5 state regulators allege organization is tied to Russia, scamming users using metaverse casino

Authorities in the U.S. states of Alabama, Kentucky, New Jersey, Texas, and Wisconsin have filed enforcement actions against the Flamingo Casino Club for allegedly perpetrating a scam through nonfungible tokens (NFTs) tied to a metaverse casino.

In a Wednesday announcement, the Alabama Securities Commission, Kentucky Department of Financial Institutions, New Jersey Bureau of Securities, Texas State Securities Board, and Wisconsin Department of Financial Institutions alleged the Flamingo Casino Club has been “fraudulently soliciting NFTs” it claims are tied to ownership rights of a casino in the metaverse, thereby giving token holders a share of any profits. The organization has allegedly solicited investors directly through social media, recruiting influencers to promote NFT sales for the casino.

The state authorities also alleged the club began operating in Russia in March 2022 and made a “simply false” claim that it was partnered with the Flamingo Las Vegas, a brick and mortar casino whose namesake dates back to 1946. In addition, the enforcement actions accused the Flamingo Casino Club of “deception and fraud” for claiming partnerships with Yahoo and MarketWatch.

“Not only is it allegedly concealing its connection to Russia, but Flamingo Casino Club is also allegedly using a phony office address, providing a telephone number that is not in service, concealing its actual physical location and hiding material information about its principals,” said the five state regulators. “Flamingo Casino Club is also accused of concealing other important information, such as its use of funds and material information about its negotiations for the purchase of land – which it claims to be buying from Snoop Dogg.”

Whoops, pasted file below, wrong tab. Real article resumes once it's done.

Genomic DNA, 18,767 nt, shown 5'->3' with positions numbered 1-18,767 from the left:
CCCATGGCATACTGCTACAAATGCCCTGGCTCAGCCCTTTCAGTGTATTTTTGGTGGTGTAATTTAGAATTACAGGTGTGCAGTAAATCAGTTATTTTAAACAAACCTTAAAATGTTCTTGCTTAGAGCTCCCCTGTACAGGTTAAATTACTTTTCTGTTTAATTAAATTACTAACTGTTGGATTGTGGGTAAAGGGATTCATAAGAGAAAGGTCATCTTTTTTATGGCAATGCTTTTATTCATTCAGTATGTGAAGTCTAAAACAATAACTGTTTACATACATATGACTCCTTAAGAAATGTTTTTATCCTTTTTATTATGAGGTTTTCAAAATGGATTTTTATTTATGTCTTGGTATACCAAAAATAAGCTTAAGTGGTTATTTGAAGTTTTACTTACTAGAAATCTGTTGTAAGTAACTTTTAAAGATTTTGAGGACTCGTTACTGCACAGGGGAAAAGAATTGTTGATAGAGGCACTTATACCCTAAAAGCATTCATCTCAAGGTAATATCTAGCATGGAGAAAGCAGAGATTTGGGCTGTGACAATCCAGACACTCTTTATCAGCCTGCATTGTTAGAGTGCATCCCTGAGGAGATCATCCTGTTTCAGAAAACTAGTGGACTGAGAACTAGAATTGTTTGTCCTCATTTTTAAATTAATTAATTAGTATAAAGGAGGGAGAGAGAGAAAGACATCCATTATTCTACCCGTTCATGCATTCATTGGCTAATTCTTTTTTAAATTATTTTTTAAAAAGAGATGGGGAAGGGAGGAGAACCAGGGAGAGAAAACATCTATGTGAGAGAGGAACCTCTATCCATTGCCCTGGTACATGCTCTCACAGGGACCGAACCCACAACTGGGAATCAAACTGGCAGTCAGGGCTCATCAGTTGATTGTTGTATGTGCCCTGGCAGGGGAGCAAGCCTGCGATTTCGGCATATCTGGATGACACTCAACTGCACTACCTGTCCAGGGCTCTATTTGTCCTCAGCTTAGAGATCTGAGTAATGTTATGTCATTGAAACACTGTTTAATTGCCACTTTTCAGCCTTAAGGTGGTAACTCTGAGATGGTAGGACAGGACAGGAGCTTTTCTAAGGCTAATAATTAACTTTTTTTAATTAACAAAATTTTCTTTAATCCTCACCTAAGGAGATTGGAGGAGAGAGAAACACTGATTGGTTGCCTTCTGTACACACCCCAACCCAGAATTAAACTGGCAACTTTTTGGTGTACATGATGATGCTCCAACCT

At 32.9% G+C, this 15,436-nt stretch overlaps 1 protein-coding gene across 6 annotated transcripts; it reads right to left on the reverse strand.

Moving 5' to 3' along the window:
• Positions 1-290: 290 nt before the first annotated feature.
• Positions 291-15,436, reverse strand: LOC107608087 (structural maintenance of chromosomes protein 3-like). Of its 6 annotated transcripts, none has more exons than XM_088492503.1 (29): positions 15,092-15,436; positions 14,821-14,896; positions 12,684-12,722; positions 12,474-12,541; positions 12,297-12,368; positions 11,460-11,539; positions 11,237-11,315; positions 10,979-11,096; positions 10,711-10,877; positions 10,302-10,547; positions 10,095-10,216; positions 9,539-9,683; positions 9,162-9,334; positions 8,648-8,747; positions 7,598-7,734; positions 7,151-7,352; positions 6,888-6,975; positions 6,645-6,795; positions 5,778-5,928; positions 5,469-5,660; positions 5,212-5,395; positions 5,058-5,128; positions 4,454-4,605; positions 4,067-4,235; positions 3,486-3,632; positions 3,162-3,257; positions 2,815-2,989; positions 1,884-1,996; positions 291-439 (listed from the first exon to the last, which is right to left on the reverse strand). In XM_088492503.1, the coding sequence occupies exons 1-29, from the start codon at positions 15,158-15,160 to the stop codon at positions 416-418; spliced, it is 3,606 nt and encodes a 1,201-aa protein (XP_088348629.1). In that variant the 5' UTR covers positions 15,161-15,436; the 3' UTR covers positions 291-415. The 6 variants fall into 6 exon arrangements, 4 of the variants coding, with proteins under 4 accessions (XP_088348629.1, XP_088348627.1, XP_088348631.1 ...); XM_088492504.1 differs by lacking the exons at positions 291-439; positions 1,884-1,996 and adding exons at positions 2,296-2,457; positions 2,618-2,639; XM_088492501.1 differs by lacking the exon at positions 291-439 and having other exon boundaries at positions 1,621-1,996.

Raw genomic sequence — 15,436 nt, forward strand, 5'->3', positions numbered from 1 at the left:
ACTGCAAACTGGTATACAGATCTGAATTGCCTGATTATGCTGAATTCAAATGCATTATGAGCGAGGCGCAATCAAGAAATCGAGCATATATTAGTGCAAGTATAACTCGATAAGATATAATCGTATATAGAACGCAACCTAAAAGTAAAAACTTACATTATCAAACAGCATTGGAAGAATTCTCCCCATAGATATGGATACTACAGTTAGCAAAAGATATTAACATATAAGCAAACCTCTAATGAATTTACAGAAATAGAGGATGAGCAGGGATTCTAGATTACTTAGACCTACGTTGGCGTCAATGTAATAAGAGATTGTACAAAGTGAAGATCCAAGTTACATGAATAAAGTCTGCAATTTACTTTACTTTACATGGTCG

CNBC reported on Wednesday that the “use of funds” included the Flamingo Casino Club donating a portion of the profits from NFT sales to war victims in Ukraine, a claim Texas State Securities Board enforcement director Joe Rotunda said was false. According to a filing from the Texas State Securities Board, the organization allegedly claimed the NFTs would give users “the right to participate in various drawings and lotteries” including for Tesla vehicles, iPhones, and cash prizes.

The five authorities added:

“The same rules that apply to investments in the physical world continue to apply to investments in virtual worlds. Screen names are not a substitute for real names. Qualifications and experience matter. There are no virtual risks, just real risks of losing real money in a real scam.”

Related: Chinese banking regulator warns against fraud risks in the metaverse

According to its website, the Flamingo Casino Club began minting NFTs on April 12. At the time of publication, the site displayed artwork showing the Flamingo Las Vegas Hotel and Casino and said the project was in the process of “acquiring land for the flamingo club casino.”